resim 1815
resim 1815

Quebec recently invested $620,000 in Xpert Technological Solutions to set up a system that predicts the arrival time of ships. Although final delivery is scheduled for 2025, the company is well advanced in the development of its software and indicates that it can already offer 30% improvement in accuracy compared to current methods.

“For the maritime industry, but also for the entire supply chain, it is important to have tools that can accurately predict the arrival of ships,” explains Stéphane Caron, president and founder of Xpert Technological Solutions.

Because for shipping companies, ship owners, port authorities and terminal operators alike, time is money, and ship arrival forecasts provide the right resources – employees, trucks, trains – at the right time, at the right place.

Currently, the methods used in the industry make it possible to predict the arrival of a ship within a few hours for long voyages. For short trips, we are talking about a quarter of an hour, summarizes Stéphane Caron.

“Our goal with this new system would be to reduce that uncertainty and make sure that we predict the arrival of ships within minutes of entering Canadian waters,” he says. And his company appears to be well on its way to getting there.

According to the president, the system already allows, in its early stages of development, to improve accuracy by 30%, which can represent a few hours on long journeys.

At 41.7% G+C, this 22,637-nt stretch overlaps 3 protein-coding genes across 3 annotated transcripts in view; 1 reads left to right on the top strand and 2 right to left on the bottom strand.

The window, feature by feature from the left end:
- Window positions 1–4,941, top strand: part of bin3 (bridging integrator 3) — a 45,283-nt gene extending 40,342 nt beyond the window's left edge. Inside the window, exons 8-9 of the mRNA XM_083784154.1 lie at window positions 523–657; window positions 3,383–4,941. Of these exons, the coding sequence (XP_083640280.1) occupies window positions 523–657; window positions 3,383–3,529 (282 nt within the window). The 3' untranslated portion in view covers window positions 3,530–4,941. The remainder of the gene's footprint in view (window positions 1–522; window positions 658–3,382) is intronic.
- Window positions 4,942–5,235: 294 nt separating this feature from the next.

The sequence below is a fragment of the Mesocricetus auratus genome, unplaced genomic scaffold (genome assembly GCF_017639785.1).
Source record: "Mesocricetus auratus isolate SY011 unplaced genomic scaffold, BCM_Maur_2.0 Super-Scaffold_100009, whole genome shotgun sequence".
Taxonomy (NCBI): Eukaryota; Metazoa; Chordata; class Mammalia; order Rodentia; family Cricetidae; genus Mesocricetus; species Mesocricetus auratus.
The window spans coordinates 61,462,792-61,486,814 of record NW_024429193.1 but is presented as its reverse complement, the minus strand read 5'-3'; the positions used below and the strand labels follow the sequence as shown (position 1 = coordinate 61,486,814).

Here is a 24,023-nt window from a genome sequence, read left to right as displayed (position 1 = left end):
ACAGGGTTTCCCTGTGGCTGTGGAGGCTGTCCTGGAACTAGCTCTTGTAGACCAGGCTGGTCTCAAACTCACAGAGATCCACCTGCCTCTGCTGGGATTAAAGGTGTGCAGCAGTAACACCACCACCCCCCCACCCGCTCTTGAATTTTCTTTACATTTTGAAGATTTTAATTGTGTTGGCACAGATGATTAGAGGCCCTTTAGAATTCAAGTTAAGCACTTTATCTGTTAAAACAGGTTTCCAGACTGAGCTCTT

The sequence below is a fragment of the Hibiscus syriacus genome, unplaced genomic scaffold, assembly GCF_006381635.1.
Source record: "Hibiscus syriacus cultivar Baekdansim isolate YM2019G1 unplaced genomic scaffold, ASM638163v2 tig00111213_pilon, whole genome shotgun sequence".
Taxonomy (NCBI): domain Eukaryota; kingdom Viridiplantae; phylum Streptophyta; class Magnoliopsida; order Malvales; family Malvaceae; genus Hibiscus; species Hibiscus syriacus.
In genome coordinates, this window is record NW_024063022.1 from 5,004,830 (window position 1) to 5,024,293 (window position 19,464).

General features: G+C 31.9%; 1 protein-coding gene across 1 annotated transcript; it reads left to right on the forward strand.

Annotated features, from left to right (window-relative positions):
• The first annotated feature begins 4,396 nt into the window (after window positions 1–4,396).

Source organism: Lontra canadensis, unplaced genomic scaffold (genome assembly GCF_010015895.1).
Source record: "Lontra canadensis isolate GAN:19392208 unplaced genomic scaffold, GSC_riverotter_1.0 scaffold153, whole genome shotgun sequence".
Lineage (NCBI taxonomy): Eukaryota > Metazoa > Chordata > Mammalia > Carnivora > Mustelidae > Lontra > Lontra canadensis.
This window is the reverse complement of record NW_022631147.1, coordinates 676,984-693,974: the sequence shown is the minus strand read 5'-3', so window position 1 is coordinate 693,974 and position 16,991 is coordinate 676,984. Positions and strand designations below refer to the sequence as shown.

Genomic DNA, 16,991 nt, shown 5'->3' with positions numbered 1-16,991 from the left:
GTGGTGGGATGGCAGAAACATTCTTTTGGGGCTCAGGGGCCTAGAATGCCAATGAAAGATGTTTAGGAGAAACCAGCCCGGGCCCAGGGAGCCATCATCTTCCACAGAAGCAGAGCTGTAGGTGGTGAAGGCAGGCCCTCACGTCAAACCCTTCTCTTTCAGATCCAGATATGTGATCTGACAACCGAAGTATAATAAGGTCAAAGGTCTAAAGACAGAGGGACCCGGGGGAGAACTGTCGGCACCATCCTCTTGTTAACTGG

This project, which is carried out as part of Quebec’s maritime vision, Avantage Saint-Laurent, is based in part on artificial intelligence.

Indeed, the Lévis company is working with the Université du Québec à Rimouski, in addition to having two researchers and two interns on its team, to integrate deep learning into its system.

As soon as a ship enters Canadian waters – in the St. Lawrence – the application captures the position of the ship via satellite, or with the AIS (Automatic Identification System). Taking into account a host of factors, such as sailing speed and vessel characteristics (type, length), the app then estimates the vessel’s arrival time at its destination.

But by the end of August, Xpert Technology Solutions wants to integrate other parameters into its predictive model, such as ocean currents, winds, ice conditions and time of day (day or night).

Stéphane Caron then expects an even greater improvement in the accuracy of the system.

Beyond this project for the Government of Quebec, he believes that this software could have wider marketing potential outside the province, and even the country.

“We have particularly difficult navigation conditions here: ice, winds, currents, the river changing direction. This is not common elsewhere in the world. By mastering this complexity well, we will then have a system that can very well be exported. »